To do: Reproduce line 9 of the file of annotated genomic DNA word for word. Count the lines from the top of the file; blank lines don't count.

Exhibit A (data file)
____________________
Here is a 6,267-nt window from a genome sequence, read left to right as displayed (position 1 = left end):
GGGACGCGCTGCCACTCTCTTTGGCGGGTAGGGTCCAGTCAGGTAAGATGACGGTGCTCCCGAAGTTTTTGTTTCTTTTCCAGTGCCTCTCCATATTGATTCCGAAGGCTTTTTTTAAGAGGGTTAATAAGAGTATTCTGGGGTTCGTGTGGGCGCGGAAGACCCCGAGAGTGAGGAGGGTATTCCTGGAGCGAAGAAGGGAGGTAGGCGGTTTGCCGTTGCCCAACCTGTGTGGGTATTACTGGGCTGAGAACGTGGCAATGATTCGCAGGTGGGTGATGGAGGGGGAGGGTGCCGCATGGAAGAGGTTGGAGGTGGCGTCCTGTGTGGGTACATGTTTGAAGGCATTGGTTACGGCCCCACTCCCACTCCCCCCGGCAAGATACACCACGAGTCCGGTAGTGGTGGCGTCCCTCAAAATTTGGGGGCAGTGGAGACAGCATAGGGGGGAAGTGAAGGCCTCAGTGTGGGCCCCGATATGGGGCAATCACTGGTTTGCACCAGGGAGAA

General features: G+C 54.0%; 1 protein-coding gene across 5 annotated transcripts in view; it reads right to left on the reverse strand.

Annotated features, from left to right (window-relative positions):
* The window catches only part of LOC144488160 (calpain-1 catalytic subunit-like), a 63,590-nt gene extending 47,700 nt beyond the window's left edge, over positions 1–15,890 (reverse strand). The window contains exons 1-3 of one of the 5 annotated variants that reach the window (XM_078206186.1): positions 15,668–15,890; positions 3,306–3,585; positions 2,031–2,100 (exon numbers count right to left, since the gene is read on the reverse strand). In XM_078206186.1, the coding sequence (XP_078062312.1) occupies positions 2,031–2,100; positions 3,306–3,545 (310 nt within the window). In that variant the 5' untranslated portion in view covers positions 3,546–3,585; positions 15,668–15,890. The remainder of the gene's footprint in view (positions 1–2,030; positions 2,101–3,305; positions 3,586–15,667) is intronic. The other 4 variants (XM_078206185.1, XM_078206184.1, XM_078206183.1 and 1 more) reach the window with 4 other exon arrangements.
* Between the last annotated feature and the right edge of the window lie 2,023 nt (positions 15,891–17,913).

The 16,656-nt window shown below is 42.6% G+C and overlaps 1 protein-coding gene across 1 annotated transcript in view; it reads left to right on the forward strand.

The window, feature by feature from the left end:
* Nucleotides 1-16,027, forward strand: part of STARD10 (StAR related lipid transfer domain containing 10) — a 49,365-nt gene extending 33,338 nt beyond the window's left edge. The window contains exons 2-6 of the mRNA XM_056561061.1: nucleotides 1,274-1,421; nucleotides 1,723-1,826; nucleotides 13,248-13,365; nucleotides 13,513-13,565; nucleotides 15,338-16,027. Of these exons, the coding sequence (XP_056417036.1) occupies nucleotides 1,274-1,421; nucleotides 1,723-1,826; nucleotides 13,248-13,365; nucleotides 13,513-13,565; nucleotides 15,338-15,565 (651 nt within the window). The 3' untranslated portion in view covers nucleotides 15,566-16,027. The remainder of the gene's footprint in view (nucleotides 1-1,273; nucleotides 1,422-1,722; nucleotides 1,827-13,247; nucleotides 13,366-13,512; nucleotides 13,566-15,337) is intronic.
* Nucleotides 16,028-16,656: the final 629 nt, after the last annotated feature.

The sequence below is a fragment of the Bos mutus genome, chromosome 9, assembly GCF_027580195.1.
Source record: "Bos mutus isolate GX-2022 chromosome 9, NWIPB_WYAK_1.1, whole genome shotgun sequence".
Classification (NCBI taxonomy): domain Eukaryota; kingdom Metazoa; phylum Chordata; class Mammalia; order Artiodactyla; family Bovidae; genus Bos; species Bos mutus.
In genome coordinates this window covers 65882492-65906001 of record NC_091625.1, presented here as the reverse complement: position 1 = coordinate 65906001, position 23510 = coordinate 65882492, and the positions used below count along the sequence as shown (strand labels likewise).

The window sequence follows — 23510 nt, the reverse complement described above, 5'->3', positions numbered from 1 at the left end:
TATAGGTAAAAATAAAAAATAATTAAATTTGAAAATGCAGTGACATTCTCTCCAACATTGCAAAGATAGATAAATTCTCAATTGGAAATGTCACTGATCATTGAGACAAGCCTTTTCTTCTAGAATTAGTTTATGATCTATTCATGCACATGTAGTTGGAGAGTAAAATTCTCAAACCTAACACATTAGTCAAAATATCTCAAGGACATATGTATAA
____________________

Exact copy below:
* Nucleotides 1-16,027, forward strand: part of STARD10 (StAR related lipid transfer domain containing 10) — a 49,365-nt gene extending 33,338 nt beyond the window's left edge. The window contains exons 2-6 of the mRNA XM_056561061.1: nucleotides 1,274-1,421; nucleotides 1,723-1,826; nucleotides 13,248-13,365; nucleotides 13,513-13,565; nucleotides 15,338-16,027. Of these exons, the coding sequence (XP_056417036.1) occupies nucleotides 1,274-1,421; nucleotides 1,723-1,826; nucleotides 13,248-13,365; nucleotides 13,513-13,565; nucleotides 15,338-15,565 (651 nt within the window). The 3' untranslated portion in view covers nucleotides 15,566-16,027. The remainder of the gene's footprint in view (nucleotides 1-1,273; nucleotides 1,422-1,722; nucleotides 1,827-13,247; nucleotides 13,366-13,512; nucleotides 13,566-15,337) is intronic.